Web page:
Loc: Santa Cruz harbor dock
Acc: Hilleberg Allak tent
Dist: 49,5 km
Start: 07:30 End: 16:45
Down at our beach at Pigeon Point, we had no internet, and I was searching half-successful upstairs the cliffs for reception, when the small hostel close to the lighthouse caught my attention. They will have wifi! I walked in, and got connected. thanks for that! The guy at the reception mentioned their hot tub, and if I’d like a soak…? Sure! Just need to finish my online work, grab my towel, swim suit and paddling partner Franca, and we will be back in a bit! But when we were back, he told me he was sorry, the tub has just been booked by residents of the hostel, and the next slot would be at 9.50 pm…a bit too late for my gut feeling…bummer! We wanted to launch early tomorrow and to paddle 50 km…
Down on our beach, Franca didn’t trust my high tide time at 8.30 m, and was scared about the odd dumper to wash up to the ledge where we had put up our tents…girl, this will stay dry!!! I stayed, and it did well stay dry…no worries.
On next morning’s launch, I saw Franca’s paddle stuck in her cockpit in a bad position as soon as she would jump on on a good timing in the low dumper, and I shouted to her “watch your paddle, watch your paddle!” before it might be cracked…just in time! Never store your paddle inside the cockpit anyway…
We had some choppy seas and large swell, which smoothed out along the open beach. We knew about Ano Nuevo being a protected area for elephant seals, sea lions and whatever birds, and dared to slip through the gap of the outer island and the headland. We could avoid the large rolling breaker at the eastern side of the island, and stayed in the narrow but clean line in between, and finally in the eddy to watch the many elephant seals ans sea lions on the island beach. What a wildlife! The island used to be a peninsula, and they were also supposed to hang out on the beaches of the headland, which we could not see from our position.
seas were small then after, only at a few headlands, things became large enough to make us watch. But it could have been much worse! Three big whales crossed our path, two of them very close, and Franca quite paddled right over one without even noticing, hehehe…
The more we addled east along the coast, the better we were protected form the largest swells, and the better the wind was in our back. We had a really wonderful, sunny challenging day’s ride on dynamic water! Franca held up extremely well all these days with endurance and speed, and in short choppy big seas, she her small light weight white/ green “Grashopper” kayak dances on the waves even easier than my heavy loaded long line straight running boat. We checked on the two beaches I marked as “best landings”, Davenport landing and some other beach 20 km down the coast, but even from the distance, we were not really tempted to even try to go in…so Santa Cruz Harbor it was! And a 50 km day was really doable in today’s conditions.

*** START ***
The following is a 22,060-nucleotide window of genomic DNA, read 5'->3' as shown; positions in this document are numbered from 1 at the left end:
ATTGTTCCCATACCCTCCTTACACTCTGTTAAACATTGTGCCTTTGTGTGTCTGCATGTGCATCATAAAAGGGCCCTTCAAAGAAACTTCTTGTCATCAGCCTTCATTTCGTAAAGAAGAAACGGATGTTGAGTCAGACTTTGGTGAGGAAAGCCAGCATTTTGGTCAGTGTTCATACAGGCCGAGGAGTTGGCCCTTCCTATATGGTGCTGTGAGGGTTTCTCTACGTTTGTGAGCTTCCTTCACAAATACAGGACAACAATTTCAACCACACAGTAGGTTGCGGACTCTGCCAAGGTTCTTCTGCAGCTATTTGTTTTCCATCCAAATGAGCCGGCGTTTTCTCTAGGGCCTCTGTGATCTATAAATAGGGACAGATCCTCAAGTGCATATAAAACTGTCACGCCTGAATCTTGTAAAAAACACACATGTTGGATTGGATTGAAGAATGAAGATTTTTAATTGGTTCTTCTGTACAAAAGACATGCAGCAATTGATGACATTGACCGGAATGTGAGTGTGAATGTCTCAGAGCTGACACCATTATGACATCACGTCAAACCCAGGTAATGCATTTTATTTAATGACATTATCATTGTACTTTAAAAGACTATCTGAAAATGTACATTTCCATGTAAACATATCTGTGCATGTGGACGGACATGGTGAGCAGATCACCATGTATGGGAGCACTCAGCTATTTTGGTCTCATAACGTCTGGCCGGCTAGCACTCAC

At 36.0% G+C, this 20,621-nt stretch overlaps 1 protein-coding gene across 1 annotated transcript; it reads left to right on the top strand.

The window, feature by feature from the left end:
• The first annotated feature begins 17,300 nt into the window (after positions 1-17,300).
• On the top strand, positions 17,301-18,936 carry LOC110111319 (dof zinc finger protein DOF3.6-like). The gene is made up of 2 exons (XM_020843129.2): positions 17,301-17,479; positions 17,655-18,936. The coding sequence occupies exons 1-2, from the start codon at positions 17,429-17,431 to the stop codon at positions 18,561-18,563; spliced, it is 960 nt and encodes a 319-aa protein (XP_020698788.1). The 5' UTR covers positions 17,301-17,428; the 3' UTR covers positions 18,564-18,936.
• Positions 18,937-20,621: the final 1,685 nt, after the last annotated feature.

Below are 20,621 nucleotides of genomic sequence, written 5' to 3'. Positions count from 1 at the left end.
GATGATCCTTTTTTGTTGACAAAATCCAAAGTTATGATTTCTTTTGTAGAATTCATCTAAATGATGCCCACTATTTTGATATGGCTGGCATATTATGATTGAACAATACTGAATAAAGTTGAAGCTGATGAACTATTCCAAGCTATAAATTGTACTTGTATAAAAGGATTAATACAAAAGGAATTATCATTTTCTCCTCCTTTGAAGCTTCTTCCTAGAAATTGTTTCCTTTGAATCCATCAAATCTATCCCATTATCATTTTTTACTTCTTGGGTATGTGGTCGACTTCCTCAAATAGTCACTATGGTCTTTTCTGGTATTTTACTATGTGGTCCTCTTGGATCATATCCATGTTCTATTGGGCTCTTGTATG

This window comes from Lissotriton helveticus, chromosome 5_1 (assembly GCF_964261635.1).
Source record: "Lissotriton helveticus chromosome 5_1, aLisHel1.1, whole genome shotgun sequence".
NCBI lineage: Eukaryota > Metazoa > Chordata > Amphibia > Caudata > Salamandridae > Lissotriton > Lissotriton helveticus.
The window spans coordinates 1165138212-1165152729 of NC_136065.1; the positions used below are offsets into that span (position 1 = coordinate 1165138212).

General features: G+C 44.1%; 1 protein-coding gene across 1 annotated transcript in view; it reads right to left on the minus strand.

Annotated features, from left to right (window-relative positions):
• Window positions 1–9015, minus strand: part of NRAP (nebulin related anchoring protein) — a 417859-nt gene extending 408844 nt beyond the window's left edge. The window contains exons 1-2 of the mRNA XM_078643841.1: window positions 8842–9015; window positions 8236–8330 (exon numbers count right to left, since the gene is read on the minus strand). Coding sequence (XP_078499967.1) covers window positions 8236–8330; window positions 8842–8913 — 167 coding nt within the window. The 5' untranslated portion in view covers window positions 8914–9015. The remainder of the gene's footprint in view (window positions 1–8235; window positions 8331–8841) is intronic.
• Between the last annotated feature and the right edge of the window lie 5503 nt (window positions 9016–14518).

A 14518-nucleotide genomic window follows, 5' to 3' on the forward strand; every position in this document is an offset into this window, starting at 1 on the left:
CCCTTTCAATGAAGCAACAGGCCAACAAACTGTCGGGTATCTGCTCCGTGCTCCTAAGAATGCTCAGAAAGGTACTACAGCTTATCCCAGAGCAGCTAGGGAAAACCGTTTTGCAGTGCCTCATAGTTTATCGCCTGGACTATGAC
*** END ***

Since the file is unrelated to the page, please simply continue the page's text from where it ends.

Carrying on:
Some huge point break at Santa Cruz point attracted a bunch of surfers, not a good place for us! I also didn’t know of the breaker on the bar of the harbor entrance, but we were lucky to find it low and barely breaking this late afternoon.
Unfortunately, I have missed out to pre-organize a stay in Santa Cruz harbor, I did not think about getting there so quickly…and was actually kind of counting on the local “Kayak Connection” shop open until 5 pm (but they were closed already by that time), or my ex-step-son on Monteray. But I also knew he might be very busy, and after shopping around with the harbor master who advised a boat yard for storing my kayak, at the Yacht Club, and with a lovely outrigger Lady Rita, I decided to pull up again on the wide clean private floating dock of the Santa Cruz Harbor Boatyard to also find the office closed already. I anyway set up camp right on their floating dock, nobody bothered me here for the rainy night.
I only felt bothered about the floating dock not squeaking, but rather banging occasionally in the tiny waves inside the sheltered harbor on a pole right on it’s middle in the tiny waves inside the sheltered harbor. Earplugs do help…but against the cold wet chill from the bottom gaps of the planks so close to the water line, and the general cooler air on the water compared to a pre-heated sandy beach bed, there is no help but dressing in layers inside the sleeping bag.
I might also have felt cold because of being alone again now…I am thankful for the great days I could spend with Franca north, in and south of San Francisco, but wouldn’t mind some new other company from tomorrow on until the 22nd of April to keep on going south, and then from April 24th from Eureka south – if the conditions allow.